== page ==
I have a friend who swears by personal trainers. Me, not so much. But wouldn't trust someone who I had not had some sort of personal interaction with. Also would want to talk to some of their other clients and see what sort of results they've gotten for others. Report
Worked in a gym for several years. The clients would asked me certain questions and I could not answer them. Not a Licensed trainer. I truly believe you trainers need to be licensed in the field. Your working with lives here. Need to make sure you are giving out the right excerises & smart food choices for that person. Everyone is different what works for one may not work for the next person. A lot of these people come into a gym and have health problems to begin with or come in with Dr.'s note. A qualified license trainers need to to be able to understand what is going on with that person. All in favor of License Per Trainers. Report
I would support licensing for personal trainers, so that people would know they're seeing someone who not only has gotten a certification/degree in their field, but also maintains professional standards like continuing education. It would create kind of a new "class" so to speak of professionals, though, who are able to financially and educationally meet the formal academic requirements. So I think I'd also be OK with not everyone being required to have a license in order to work. It would end up like the nutritionist vs. registered dietitian profession, and that way clients (who bother to know the difference) can make educated decisions and have more confidence in their trainer. It might inspire people reluctant to hire a trainer to do so before. Report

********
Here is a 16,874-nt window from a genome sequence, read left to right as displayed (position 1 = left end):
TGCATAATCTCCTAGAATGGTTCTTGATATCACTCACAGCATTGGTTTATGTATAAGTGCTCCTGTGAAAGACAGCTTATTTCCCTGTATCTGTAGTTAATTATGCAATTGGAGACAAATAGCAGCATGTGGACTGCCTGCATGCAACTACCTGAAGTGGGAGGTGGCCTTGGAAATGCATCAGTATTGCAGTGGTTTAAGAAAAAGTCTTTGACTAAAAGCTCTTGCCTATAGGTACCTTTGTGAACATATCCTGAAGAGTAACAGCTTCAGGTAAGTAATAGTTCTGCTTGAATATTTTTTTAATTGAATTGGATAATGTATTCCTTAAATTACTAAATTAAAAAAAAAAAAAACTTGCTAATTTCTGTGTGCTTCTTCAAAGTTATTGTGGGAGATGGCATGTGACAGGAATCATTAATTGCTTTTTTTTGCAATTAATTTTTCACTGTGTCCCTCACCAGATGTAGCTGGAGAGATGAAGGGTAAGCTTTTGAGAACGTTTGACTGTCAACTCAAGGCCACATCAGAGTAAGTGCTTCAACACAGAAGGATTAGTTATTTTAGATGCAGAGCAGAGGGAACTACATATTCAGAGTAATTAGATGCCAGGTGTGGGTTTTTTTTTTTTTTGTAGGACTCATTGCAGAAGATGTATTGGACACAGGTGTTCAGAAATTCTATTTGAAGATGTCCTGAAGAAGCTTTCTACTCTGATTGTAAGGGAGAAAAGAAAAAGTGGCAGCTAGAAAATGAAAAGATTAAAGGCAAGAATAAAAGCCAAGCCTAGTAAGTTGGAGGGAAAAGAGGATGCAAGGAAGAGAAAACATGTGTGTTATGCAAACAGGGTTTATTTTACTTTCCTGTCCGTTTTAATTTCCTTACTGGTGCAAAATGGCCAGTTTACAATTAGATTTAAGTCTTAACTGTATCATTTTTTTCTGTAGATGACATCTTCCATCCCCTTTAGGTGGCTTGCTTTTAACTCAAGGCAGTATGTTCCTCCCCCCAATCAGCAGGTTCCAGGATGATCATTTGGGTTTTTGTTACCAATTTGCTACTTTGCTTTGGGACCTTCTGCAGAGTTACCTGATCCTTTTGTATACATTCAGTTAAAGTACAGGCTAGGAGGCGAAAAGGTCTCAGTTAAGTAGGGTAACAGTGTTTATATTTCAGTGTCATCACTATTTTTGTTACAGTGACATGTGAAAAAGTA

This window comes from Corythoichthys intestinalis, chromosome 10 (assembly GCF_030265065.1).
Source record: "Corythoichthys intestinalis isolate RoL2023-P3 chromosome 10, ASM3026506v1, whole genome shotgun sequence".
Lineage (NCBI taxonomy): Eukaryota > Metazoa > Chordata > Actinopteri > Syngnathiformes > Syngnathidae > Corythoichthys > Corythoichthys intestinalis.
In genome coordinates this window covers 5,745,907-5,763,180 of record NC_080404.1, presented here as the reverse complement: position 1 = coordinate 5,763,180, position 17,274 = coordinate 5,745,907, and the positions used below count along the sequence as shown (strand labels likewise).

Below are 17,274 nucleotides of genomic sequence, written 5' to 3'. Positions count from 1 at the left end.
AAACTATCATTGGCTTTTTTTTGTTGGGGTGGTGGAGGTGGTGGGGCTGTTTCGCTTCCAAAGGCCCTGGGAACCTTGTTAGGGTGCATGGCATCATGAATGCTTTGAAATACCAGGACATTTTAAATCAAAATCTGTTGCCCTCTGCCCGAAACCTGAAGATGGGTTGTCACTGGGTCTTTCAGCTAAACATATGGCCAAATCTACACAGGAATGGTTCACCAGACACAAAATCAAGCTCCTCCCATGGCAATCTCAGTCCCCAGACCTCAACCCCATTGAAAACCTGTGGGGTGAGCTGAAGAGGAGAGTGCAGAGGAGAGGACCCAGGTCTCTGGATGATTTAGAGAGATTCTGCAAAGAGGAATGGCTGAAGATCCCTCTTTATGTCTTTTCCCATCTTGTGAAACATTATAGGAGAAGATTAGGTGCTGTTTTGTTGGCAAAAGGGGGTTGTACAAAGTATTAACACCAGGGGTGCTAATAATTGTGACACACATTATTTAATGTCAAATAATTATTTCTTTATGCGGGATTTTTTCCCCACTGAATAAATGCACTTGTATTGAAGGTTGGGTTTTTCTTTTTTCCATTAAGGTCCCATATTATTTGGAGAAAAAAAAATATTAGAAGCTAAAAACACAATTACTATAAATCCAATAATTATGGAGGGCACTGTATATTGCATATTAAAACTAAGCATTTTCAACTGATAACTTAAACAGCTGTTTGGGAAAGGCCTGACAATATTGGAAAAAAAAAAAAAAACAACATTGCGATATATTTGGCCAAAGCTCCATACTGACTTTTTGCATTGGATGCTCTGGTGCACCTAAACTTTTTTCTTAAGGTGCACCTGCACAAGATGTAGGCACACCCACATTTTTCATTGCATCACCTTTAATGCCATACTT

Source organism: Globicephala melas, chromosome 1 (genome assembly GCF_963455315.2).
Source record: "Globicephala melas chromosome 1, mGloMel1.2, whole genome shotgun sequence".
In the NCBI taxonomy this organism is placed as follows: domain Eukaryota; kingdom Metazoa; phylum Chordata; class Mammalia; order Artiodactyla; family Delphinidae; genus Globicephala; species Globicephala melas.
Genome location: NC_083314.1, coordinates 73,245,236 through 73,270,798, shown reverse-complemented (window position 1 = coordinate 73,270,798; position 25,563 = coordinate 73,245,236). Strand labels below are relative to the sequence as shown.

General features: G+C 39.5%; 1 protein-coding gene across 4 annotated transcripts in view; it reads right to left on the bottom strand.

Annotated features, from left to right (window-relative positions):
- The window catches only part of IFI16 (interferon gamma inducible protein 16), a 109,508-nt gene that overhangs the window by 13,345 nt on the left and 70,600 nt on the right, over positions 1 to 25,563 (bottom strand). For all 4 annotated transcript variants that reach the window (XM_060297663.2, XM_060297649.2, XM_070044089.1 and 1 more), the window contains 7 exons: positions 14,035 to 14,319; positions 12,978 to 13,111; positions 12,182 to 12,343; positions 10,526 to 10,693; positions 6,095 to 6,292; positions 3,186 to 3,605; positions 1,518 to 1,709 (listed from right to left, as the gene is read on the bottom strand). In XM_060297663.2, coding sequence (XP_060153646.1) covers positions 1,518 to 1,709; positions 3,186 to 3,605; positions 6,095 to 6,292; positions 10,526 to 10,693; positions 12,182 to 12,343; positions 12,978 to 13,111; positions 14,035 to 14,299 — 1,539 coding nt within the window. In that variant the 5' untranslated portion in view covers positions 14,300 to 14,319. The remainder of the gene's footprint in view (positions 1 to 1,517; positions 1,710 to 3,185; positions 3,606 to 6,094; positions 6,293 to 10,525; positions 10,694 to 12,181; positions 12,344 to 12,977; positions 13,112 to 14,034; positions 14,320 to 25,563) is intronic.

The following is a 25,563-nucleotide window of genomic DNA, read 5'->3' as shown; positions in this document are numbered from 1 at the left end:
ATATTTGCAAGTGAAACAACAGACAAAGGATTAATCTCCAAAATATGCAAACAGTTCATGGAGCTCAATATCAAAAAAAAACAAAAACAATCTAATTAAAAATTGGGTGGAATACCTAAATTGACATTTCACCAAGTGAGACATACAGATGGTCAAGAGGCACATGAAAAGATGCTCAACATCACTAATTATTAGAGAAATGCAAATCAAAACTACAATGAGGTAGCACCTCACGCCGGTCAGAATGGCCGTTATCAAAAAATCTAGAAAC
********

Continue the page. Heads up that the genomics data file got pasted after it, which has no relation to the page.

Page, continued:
I believe that there is a lot of need for some kind of registration or licensing for personal trainers.

As an aside, I'd like to state a correction that needs to be made to a statement in the post. It says that registered dietitians must be licensed in their state to practice, but this is not the case in some states. However, RDs are still required to sit for a national exam and take CEUs to maintain their registration. Report
Why, pray tell, must we ask the government to get involved in every aspect of our lives and professions? Where is the personal responsibility? We (supposedly) live in a free market -- those that do well will be rewarded with more business, those that don't will eventually be put out of business. Those that hurt others should be punished according to their crimes. Report
Most definitely Report
Making a personal trainer licensed does not necessarily mean they will be a better trainer. It will only mean they passed a test and paid a fee. It is my opinion that how the trainer makes use of the knowledge learned is what is going to determine whether he/she is a good trainer, not a piece of paper. Report
Yes I do. They should have knowledge of the muscles and how to work them correctly. People who work out without knowledge sometimes do much damage. I helps to have someone who can instruct you so can achieve the best results with out injury. Report
I was a personal trainer for a short while after college. Even with a college degree in exercise science and my American College of Sports Medicine certification I would never have considered myself a Physical Therapist. There is much more schooling that goes into that field. That said I do agree that all Personal Trainers need to be certified with a nationally known organization like ACSM. A personal trainer can injure you if they do not have the knowledge of contraindications. Report
I know several personal trainers, and they are all certified in some form or another. The thing to look out for is what certification they have. Some certifications can be taken online, so there is no one to say that they are the ones that actually took the test to get the certification. Others have to be taken in a controlled environment. Specifically the NSCA certification is taken in a controlled environment, and seems to me to be the most credible certification. The reason being is that they require their members to do Continuing Education Units (CEUs), in order to keep their certification, and re-certifying. Just as the article mentions that licenced individuals must take. So, even if you aren't getting said license from the personal trainer, they may still have to go through the same processes, and should be considered just as good. Report